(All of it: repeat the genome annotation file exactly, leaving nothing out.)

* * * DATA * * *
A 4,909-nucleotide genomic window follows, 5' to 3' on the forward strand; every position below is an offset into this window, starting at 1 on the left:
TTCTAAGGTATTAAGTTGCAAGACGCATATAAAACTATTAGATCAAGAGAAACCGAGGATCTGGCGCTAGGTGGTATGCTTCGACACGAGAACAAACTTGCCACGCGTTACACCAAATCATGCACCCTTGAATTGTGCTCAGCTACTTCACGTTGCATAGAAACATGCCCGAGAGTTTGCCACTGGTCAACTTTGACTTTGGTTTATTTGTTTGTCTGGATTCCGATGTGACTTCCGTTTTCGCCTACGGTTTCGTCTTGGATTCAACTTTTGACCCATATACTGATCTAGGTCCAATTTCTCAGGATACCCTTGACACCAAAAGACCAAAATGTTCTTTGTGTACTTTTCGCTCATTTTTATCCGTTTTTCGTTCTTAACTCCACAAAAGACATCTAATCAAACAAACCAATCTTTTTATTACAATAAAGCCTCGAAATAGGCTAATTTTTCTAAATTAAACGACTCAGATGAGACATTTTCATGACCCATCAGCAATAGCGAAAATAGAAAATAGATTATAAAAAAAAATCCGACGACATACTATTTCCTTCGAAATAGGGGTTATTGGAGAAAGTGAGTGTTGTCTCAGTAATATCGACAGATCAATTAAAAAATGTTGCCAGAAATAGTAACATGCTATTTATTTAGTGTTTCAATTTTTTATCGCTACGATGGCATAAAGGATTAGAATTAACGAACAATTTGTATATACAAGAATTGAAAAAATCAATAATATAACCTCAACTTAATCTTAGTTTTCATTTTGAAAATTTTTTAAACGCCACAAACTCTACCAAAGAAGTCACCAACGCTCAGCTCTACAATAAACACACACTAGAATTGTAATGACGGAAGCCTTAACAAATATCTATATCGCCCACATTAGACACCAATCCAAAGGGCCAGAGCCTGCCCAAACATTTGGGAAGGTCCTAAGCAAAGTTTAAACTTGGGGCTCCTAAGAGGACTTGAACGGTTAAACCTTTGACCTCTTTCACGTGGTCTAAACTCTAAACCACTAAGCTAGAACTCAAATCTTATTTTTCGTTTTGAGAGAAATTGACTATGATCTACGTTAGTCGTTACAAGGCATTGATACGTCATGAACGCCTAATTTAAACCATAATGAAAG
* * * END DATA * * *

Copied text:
A 4,909-nucleotide genomic window follows, 5' to 3' on the forward strand; every position below is an offset into this window, starting at 1 on the left:
TTCTAAGGTATTAAGTTGCAAGACGCATATAAAACTATTAGATCAAGAGAAACCGAGGATCTGGCGCTAGGTGGTATGCTTCGACACGAGAACAAACTTGCCACGCGTTACACCAAATCATGCACCCTTGAATTGTGCTCAGCTACTTCACGTTGCATAGAAACATGCCCGAGAGTTTGCCACTGGTCAACTTTGACTTTGGTTTATTTGTTTGTCTGGATTCCGATGTGACTTCCGTTTTCGCCTACGGTTTCGTCTTGGATTCAACTTTTGACCCATATACTGATCTAGGTCCAATTTCTCAGGATACCCTTGACACCAAAAGACCAAAATGTTCTTTGTGTACTTTTCGCTCATTTTTATCCGTTTTTCGTTCTTAACTCCACAAAAGACATCTAATCAAACAAACCAATCTTTTTATTACAATAAAGCCTCGAAATAGGCTAATTTTTCTAAATTAAACGACTCAGATGAGACATTTTCATGACCCATCAGCAATAGCGAAAATAGAAAATAGATTATAAAAAAAAATCCGACGACATACTATTTCCTTCGAAATAGGGGTTATTGGAGAAAGTGAGTGTTGTCTCAGTAATATCGACAGATCAATTAAAAAATGTTGCCAGAAATAGTAACATGCTATTTATTTAGTGTTTCAATTTTTTATCGCTACGATGGCATAAAGGATTAGAATTAACGAACAATTTGTATATACAAGAATTGAAAAAATCAATAATATAACCTCAACTTAATCTTAGTTTTCATTTTGAAAATTTTTTAAACGCCACAAACTCTACCAAAGAAGTCACCAACGCTCAGCTCTACAATAAACACACACTAGAATTGTAATGACGGAAGCCTTAACAAATATCTATATCGCCCACATTAGACACCAATCCAAAGGGCCAGAGCCTGCCCAAACATTTGGGAAGGTCCTAAGCAAAGTTTAAACTTGGGGCTCCTAAGAGGACTTGAACGGTTAAACCTTTGACCTCTTTCACGTGGTCTAAACTCTAAACCACTAAGCTAGAACTCAAATCTTATTTTTCGTTTTGAGAGAAATTGACTATGATCTACGTTAGTCGTTACAAGGCATTGATACGTCATGAACGCCTAATTTAAACCATAATGAAAG